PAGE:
Occulted City Vol.3  Tesso

Cam Lasky

Beatport Juno Download iTunes Store


Embodiment (Original Mix)

Cam Lasky

volume_up volume_mute

Cam Lasky - Embodiment (Original Mix)

4 : 28

Cam Lasky / Occulted City Vol.3 Tesso 呪法都市 参 鉄鼠


  10th  Jul 2017

Deep Dubstep

Dark Kyotostep


Embodiment (Cam Lasky 64000 Rats Mix)

Cam Lasky

volume_up volume_mute

Cam Lasky - Embodiment (Cam Lasky 64000 Rats Mix)

4 :10


Embodiment (BabieGION Enter Nirvana Mix)

Cam Lasky, Babie GION

volume_up volume_mute

Cam Lasky, Babie GION - Embodiment (BabieGION Enter Nirvana Mix)

4 : 12

Vox, Synth and Prog by BabieGION (3)

Produced, Written and Performed by Cam Lasky

Engineered & Mixed by Sonar Graham

P&C 2017 Cam Lasky under exclusive license from KWAIOTO Records

In Japanese folklore, if you make a promise you had better keep it—even if you are the Emperor of Japan. Otherwise, the person you betrayed might hold it against you and transform into a giant rat with iron claws and teeth and kill your first-born son. That is the story of the Emperor Shirakawa, his son Prince Taruhito, and the Abbot of Miidera temple Raigo—better known as Tesso, the Iron Rat; or more simply as Raigo the Rat.


What Does Tesso – Iron Rat  Mean?


The kanji for Tesso is about as straight-forward as you can get. 鉄 (te; iron) +鼠 (sso; rat). The name Tesso was given to this yokai by artist Toriyama Sekien in his yokai collection Gazu Hyakki Yako (画図百鬼夜行; The Illustrated Night Parade of a Hundred Demons,), although the character is much older.

Tesso is different from many yokai in that he is a singular character. There is only one Tesso. Until Toriyama came up with the much cooler name for his collection, Tesso was known as Raigo Nezumi (頼豪鼠), meaning Raigo the Rat.


The Story of Raigo the Rat


The tale begins with the Emperor Shirakawa, who was desperate for an heir to his throne. He enlisted the aid of the Abbot of Miidera temple, a powerful Buddhist monk named Raigo. Emperor Shirakawa promised Raigo vast rewards if he could use his spiritual powers to give the Emperor a son. Accepting the offer, Raigo threw himself into meditation and prayer and magic. Soon enough a son was born to Emperor Shirakawa, the Prince Taruhito.

Raigo went to the Emperor for his promised reward, and asked only for the funds to build an ordainment platform at his temple of Miidera. The Emperor was too happy to oblige, until temple politics interfered.

Miidera had a rival temple, the powerful Enraku-ji in Mt. Hiei in Kyoto. The monks of Enraku-ji were not normal, peaceful monks, but a terrible army of militant warriors feared across all Japan. It was said the Emperor could influence all on Earth except three things—the blowing of the wind, the rolling of dice in a cup, and the monks of Enraku-ji. Even though they were both of the Tendai sect of Buddhism, Miidera and Enraku-ji has split into different factions after the death of their founder. Enraku-ji was not about to allow new Tendai monks to be ordained at Miidera, a privilege they reserved for themselves.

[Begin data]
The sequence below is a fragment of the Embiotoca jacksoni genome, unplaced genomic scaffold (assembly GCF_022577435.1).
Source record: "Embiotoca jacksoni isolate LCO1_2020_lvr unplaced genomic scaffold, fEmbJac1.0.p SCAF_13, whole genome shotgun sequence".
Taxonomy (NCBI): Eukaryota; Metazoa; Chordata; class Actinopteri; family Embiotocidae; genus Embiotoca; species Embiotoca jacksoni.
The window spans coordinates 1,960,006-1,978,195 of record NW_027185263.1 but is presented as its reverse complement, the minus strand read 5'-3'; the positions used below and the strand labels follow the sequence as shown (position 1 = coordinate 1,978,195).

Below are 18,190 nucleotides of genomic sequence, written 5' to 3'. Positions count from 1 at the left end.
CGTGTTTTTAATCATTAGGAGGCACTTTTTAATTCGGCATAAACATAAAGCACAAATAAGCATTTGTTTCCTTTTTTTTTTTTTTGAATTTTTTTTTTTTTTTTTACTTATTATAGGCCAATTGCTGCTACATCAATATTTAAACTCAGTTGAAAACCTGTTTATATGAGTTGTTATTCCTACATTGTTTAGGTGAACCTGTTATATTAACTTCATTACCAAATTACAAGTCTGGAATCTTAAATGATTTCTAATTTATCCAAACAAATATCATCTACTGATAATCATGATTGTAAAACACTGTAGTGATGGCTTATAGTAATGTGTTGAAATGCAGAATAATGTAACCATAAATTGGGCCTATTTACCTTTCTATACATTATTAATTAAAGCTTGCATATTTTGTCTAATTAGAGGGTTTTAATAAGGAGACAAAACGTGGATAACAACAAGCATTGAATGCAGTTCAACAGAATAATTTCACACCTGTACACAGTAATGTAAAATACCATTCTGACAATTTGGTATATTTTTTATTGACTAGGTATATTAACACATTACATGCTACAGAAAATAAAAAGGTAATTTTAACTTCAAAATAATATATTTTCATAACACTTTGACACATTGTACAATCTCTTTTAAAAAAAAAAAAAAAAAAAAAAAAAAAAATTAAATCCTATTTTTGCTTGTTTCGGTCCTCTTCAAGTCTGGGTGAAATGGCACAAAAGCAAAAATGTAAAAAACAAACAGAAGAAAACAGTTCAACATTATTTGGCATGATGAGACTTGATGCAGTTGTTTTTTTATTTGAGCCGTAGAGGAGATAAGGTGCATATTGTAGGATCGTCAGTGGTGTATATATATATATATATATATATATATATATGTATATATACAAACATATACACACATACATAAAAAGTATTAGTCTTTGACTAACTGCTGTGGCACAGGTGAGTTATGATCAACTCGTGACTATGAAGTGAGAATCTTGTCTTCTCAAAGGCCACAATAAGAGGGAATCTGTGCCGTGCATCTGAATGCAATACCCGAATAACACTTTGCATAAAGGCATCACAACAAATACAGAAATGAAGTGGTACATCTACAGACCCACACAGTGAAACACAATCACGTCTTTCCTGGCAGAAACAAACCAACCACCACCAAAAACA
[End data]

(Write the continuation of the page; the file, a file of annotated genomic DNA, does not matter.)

The Emperor had no choice but to break his promise to Raigo. He asked if there was anything else he could give, but Raigo was adamant. So adamant, in fact, that he went on a hunger strike and died after 100 days, cursing the Emperor with his final breath. At the house of his death, a figure in white was said to have appeared beside the cradle of the 4-year old Prince Taruhito, who died soon afterward. What Raigo had given, Raigo had taken away.

What happened next was strange—up until now this is the usual ghost story with Raigo returning as a yurei. But the tale does not end there. Raigo used black magic to ensure he was reborn after death as a dread yokai. He twisted his body into the form of a giant rat as large as a man, with a body as strong as stone and with claws and teeth or iron.

The newly-named Raigo the Rat invaded Enraku-ji with an army of rats, devouring their rare and valuable Buddhist scriptures, and even eating statues of the of the Buddha himself. This reign of rat-terror when on until a shrine was built to appease Raigo, transforming him from a deadly emissary of vengeance into a protecting kami spirit. Because that’s how evil spirits roll in Heian-period Japanese folklore.


Raigo the Onryo


Old texts describe Raigo as an onryo, the name for the grudge-bearing spirit popular in Japanese horror films. Raigo wouldn’t be seen as an onryo nowadays—his transformation into a rat makes him more of a monster than a ghost. But in the Heian period the word onryo had a more specific meaning, being something with a grudge against the Emperor of member of the Imperial family. And that label suits Raigo just fine.


Raigo and the Heike Monogatari


The story of Raigo comes from the Heike Monogatari (平家物語; Tale of the Heike) an epic poem from the Heian period that tells of the Heike/Taira wars that split Japan as two factions struggled for the throne. The Heike Monogatari is often called Japan’s version of The Odyssey, freely mixing historical fact with the supernatural and mythological.


Because the Heike Monogatari comes from an oral storytelling tradition, there are multiple versions of it with variations of the story of Raigo the Rat. In one of the older versions—the Engyo Hon (延慶本; Book of the Engyo Period), the story ends with the death of Prince Taruhito. In later versions Raigo gets more and more monstrous. The 48-volume Genpei Seisuiki version has Raigo attacking Enraku-ji with his army of rats, and in the 14th century historical epic Taiheiki (太平記; Record of the Great Peace) Raigo is described as having a body of stone and claws and teeth of iron. This Raigo ate not only the sacred texts of Enrakuji, but also their statue of Buddha.

Creative Commons License